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Providing evidence to improve practice

Individual study: Removing milk from captive gorilla diets: The impact on regurgitation and reingestion (R/R) and other behaviors

Published source details

Lukas K.E., Hamor G., Bloomsmith M.A., Horton C.L. & Maple T.L. (1999) Removing milk from captive gorilla diets: The impact on regurgitation and reingestion (R/R) and other behaviors. Zoo Biology, 18, 515-528


This study is summarised as evidence for the intervention(s) shown on the right. The icon shows which synopsis it is relevant to.

Primates: Formulate diet to reflect nutritional composition of wild foods (including removal of domestic fruits) Management of Captive Animals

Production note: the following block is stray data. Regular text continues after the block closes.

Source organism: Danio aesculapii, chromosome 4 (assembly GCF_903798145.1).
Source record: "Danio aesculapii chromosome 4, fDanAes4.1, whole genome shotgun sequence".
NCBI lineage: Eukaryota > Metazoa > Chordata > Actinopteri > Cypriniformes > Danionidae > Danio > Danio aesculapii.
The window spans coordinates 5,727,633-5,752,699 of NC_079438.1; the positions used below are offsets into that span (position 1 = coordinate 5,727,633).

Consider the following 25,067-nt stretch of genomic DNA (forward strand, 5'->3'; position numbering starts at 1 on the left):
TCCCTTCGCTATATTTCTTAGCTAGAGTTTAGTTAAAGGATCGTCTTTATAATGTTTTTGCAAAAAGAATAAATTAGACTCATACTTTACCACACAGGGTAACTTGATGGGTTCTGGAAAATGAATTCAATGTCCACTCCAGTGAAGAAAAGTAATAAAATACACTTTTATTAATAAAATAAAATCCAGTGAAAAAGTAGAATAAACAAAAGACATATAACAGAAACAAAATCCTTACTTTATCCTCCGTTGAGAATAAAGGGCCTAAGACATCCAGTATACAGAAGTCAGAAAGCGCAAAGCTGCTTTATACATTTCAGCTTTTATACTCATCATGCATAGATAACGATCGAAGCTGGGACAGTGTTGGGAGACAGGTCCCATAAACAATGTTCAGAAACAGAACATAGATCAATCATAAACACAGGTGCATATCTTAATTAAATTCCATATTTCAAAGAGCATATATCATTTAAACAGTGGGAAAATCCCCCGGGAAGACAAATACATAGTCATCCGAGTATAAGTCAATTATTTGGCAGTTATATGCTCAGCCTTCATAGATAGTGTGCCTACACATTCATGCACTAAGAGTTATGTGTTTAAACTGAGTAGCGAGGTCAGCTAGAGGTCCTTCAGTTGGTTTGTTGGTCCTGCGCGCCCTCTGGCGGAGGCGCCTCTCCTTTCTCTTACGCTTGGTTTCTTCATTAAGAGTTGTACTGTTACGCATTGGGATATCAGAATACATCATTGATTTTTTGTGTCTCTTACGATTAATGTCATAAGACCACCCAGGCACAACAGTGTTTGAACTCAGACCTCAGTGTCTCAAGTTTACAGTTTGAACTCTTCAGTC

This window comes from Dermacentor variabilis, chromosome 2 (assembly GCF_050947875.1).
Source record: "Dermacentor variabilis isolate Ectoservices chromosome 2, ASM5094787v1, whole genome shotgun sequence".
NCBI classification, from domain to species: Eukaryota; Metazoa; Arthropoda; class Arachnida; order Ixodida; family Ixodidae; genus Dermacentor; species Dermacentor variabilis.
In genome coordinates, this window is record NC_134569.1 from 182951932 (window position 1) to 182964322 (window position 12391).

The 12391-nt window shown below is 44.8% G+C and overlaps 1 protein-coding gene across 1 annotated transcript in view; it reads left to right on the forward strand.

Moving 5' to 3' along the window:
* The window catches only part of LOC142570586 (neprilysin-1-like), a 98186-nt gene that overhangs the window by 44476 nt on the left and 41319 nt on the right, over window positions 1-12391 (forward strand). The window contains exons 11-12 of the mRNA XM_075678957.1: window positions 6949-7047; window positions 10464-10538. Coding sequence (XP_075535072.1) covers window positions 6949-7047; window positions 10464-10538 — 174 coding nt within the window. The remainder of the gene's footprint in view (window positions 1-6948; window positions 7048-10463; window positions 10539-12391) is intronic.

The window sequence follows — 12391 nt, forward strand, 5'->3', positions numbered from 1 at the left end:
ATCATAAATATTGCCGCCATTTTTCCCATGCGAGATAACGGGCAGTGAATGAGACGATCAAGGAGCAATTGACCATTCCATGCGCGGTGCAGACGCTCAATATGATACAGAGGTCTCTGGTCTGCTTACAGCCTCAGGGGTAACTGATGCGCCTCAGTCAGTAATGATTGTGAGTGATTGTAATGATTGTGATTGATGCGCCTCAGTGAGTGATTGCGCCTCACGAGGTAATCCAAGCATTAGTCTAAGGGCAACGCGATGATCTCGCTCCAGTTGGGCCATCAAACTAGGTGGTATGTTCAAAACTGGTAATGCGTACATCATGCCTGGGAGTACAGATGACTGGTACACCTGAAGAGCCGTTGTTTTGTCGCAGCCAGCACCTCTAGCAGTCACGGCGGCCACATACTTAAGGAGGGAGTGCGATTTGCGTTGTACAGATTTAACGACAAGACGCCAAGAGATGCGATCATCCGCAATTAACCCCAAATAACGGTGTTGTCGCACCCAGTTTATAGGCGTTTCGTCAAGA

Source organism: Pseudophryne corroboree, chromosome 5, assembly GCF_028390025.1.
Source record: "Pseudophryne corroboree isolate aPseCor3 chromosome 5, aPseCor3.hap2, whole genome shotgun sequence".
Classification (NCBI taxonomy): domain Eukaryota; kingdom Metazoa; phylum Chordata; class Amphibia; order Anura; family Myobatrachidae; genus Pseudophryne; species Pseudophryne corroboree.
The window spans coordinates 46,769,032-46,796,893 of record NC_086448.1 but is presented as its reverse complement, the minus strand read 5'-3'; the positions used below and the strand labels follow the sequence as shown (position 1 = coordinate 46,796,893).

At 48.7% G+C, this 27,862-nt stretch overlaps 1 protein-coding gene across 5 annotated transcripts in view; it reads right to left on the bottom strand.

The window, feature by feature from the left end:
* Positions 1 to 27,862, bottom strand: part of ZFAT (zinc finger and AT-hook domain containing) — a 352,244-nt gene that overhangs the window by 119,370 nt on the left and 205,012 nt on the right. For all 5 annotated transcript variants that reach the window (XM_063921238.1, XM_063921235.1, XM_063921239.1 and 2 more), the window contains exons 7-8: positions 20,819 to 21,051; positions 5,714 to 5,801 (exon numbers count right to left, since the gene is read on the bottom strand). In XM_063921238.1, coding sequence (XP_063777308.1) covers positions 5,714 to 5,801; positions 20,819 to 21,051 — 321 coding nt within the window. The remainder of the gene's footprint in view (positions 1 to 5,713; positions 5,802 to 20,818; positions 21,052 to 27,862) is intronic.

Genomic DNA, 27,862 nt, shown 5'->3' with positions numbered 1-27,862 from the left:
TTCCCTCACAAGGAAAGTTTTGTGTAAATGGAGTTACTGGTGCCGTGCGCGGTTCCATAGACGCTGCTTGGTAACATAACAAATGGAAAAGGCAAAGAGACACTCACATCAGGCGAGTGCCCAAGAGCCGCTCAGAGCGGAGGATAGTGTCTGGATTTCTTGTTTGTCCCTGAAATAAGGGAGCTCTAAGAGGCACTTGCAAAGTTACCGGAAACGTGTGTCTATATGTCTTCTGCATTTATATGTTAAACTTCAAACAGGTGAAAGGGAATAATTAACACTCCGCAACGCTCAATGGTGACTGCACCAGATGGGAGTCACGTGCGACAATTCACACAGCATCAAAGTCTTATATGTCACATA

A before-and-after trial in 1999 in the USA (Lukas et al. 1999) found that replacing milk with fruit juice in gorilla Gorilla gorilla gorilla diets led to a significant decrease in voluntary regurgitation and reingestion of food or fluid from stomach to mouth and an increase in feeding behaviour. Regurgitation and reingestion were reduced from 11% of the time when milk was given to 8% of the time when fruit juice was offered instead of milk. In addition, the consumption of hay doubled from 10% to 22% of the time in the evening meal. The study used a withdrawal design method, in which 10 days of feeding non-fat powdered cow’s milk was followed by a treatment period of 10 days when milk was replaced with apple, orange or pineapple juice followed by a return to feeding milk for 10 days. Seven males and 12 females were studied for five minute sessions during a one hour period during the evening meal.    (CJ)